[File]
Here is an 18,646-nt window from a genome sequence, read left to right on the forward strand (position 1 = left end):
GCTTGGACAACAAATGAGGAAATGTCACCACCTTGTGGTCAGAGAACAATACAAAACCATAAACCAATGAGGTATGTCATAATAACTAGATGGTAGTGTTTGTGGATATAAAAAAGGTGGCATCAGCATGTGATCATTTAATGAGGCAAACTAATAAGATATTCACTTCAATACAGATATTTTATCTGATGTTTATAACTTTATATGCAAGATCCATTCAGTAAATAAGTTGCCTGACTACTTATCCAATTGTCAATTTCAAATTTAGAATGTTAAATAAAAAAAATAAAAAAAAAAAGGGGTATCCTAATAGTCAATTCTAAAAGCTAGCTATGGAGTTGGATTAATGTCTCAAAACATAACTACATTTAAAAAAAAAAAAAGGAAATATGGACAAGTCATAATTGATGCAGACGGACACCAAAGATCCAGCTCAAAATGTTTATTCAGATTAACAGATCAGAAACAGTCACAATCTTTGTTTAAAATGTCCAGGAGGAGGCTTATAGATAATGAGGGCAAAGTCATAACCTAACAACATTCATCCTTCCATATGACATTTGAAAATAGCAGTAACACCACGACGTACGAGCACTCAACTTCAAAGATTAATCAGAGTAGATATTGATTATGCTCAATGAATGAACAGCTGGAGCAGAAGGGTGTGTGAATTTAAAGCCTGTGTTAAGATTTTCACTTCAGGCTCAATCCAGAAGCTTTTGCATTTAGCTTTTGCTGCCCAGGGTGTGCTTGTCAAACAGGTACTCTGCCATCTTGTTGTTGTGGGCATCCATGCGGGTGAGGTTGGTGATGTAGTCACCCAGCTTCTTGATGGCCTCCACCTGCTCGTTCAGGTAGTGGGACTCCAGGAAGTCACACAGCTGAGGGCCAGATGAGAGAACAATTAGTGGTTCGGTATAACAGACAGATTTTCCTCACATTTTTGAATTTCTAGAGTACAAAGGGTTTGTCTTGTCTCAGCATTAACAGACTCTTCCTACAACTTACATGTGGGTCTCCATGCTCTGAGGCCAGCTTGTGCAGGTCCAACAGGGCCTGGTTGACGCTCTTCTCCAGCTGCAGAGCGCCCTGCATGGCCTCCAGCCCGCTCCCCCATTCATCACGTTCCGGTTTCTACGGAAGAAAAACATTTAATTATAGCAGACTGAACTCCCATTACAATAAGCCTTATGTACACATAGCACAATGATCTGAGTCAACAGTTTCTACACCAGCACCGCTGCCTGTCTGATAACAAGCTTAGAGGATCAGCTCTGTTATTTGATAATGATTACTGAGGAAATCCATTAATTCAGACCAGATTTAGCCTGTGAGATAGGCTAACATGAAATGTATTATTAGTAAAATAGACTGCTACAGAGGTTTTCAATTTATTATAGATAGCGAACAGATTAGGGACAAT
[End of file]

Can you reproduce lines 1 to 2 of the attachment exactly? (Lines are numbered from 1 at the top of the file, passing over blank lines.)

Here is an 18,646-nt window from a genome sequence, read left to right on the forward strand (position 1 = left end):
GCTTGGACAACAAATGAGGAAATGTCACCACCTTGTGGTCAGAGAACAATACAAAACCATAAACCAATGAGGTATGTCATAATAACTAGATGGTAGTGTTTGTGGATATAAAAAAGGTGGCATCAGCATGTGATCATTTAATGAGGCAAACTAATAAGATATTCACTTCAATACAGATATTTTATCTGATGTTTATAACTTTATATGCAAGATCCATTCAGTAAATAAGTTGCCTGACTACTTATCCAATTGTCAATTTCAAATTTAGAATGTTAAATAAAAAAAATAAAAAAAAAAAGGGGTATCCTAATAGTCAATTCTAAAAGCTAGCTATGGAGTTGGATTAATGTCTCAAAACATAACTACATTTAAAAAAAAAAAAAGGAAATATGGACAAGTCATAATTGATGCAGACGGACACCAAAGATCCAGCTCAAAATGTTTATTCAGATTAACAGATCAGAAACAGTCACAATCTTTGTTTAAAATGTCCAGGAGGAGGCTTATAGATAATGAGGGCAAAGTCATAACCTAACAACATTCATCCTTCCATATGACATTTGAAAATAGCAGTAACACCACGACGTACGAGCACTCAACTTCAAAGATTAATCAGAGTAGATATTGATTATGCTCAATGAATGAACAGCTGGAGCAGAAGGGTGTGTGAATTTAAAGCCTGTGTTAAGATTTTCACTTCAGGCTCAATCCAGAAGCTTTTGCATTTAGCTTTTGCTGCCCAGGGTGTGCTTGTCAAACAGGTACTCTGCCATCTTGTTGTTGTGGGCATCCATGCGGGTGAGGTTGGTGATGTAGTCACCCAGCTTCTTGATGGCCTCCACCTGCTCGTTCAGGTAGTGGGACTCCAGGAAGTCACACAGCTGAGGGCCAGATGAGAGAACAATTAGTGGTTCGGTATAACAGACAGATTTTCCTCACATTTTTGAATTTCTAGAGTACAAAGGGTTTGTCTTGTCTCAGCATTAACAGACTCTTCCTACAACTTACATGTGGGTCTCCATGCTCTGAGGCCAGCTTGTGCAGGTCCAACAGGGCCTGGTTGACGCTCTTCTCCAGCTGCAGAGCGCCCTGCATGGCCTCCAGCCCGCTCCCCCATTCATCACGTTCCGGTTTCTACGGAAGAAAAACATTTAATTATAGCAGACTGAACTCCCATTACAATAAGCCTTATGTACACATAGCACAATGATCTGAGTCAACAGTTTCTACACCAGCACCGCTGCCTGTCTGATAACAAGCTTAGAGGATCAGCTCTGTTATTTGATAATGATTACTGAGGAAATCCATTAATTCAGACCAGATTTAGCCTGTGAGATAGGCTAACATGAAATGTATTATTAGTAAAATAGACTGCTACAGAGGTTTTCAATTTATTATAGATAGCGAACAGATTAGGGACAAT